Advice for daily living

We know that Parkinson’s disease is a progressive nervous system condition that compromises stability and movement. It affects daily life activities for millions of seniors around the world who probably feel challenged by the situations they face every day. Simple things like taking a bath, brushing your teeth, cooking and eating or doing the things you like, become complicated tasks for seniors with PD. By attending supportive group meetings, you can get and give advice about daily living issues, learn new ways and crucial resources to help you live with Parkinson’s and share information and useful tools for everyday activities.

Reduced isolation

Many studies have found that social interaction decreases the chances of suffering depression, a common health problem associated with Parkinson’s disease. Interaction and activities with friends at support groups, increase mental stimulation, reduce memory problems, feelings of loneliness and anxiety and help PD patients cope with their condition.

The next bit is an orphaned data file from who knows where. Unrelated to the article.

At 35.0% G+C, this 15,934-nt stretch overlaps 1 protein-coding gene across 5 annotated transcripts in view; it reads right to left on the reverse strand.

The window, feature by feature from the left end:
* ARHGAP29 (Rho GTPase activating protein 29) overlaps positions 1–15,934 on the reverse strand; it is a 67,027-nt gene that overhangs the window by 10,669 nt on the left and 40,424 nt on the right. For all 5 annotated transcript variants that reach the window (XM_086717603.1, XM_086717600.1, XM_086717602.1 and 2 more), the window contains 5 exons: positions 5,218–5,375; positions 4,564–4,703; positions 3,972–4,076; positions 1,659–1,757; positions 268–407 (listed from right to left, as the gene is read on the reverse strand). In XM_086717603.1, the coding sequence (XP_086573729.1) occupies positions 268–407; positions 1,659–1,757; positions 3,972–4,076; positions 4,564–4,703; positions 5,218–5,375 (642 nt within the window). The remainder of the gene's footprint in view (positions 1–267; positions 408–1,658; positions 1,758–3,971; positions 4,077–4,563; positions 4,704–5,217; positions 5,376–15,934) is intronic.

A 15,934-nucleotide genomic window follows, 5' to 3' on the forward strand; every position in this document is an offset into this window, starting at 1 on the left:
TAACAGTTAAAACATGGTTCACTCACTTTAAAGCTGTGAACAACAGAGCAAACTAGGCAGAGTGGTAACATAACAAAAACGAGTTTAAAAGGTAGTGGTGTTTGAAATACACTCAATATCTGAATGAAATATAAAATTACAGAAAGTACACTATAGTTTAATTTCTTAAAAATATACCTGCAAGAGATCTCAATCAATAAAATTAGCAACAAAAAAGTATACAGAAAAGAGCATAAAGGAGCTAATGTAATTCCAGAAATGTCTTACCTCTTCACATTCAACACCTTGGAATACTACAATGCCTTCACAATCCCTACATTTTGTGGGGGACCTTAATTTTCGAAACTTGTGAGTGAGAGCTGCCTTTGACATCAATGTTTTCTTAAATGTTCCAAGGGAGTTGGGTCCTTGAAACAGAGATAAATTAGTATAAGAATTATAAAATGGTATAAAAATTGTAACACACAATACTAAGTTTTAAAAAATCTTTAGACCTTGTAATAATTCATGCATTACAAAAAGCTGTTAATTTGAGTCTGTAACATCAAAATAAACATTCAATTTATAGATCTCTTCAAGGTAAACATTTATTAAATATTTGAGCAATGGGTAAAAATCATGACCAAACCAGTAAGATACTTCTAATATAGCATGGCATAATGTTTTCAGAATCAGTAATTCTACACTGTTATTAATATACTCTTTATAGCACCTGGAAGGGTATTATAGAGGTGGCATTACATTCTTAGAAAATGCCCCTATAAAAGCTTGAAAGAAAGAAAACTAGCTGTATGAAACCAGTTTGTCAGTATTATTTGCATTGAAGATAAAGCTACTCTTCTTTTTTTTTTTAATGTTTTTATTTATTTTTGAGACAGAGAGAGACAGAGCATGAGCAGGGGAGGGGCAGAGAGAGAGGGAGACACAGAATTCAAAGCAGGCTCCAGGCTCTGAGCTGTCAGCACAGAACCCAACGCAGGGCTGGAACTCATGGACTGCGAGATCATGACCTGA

Greater acceptance of life with PD

“Life is better with company”, especially if you suffer from PD. When you are around positive and resilient people it lights up the way you see life with a chronic condition. Meeting a group of people who support you and are living with the same progressive disorder can benefit you or your loved one to change the way you see PD and have a greater acceptance of it.

Reduced stress

Talking over problems with a group of peers and professional guides has a positive impact in your nervous system. Expressing their worries and hopes to someone who is going through the same problems like you is a great support that releases hormones in the brain that actually lower stress levels in the body and helps Parkinson’s disease patients fight anxiety and improve their mental health.

Finding the Right Group

If you have already decided to join a local support group, you should think about the format you prefer. They can be large, formal group meetings or small “living-room” get-togethers, there are also online groups for people with mobility and transportation issues. If you are not happy with the groups you find, it’s important to keep looking until you find one that suits you and your support needs, or you could always start your own support group.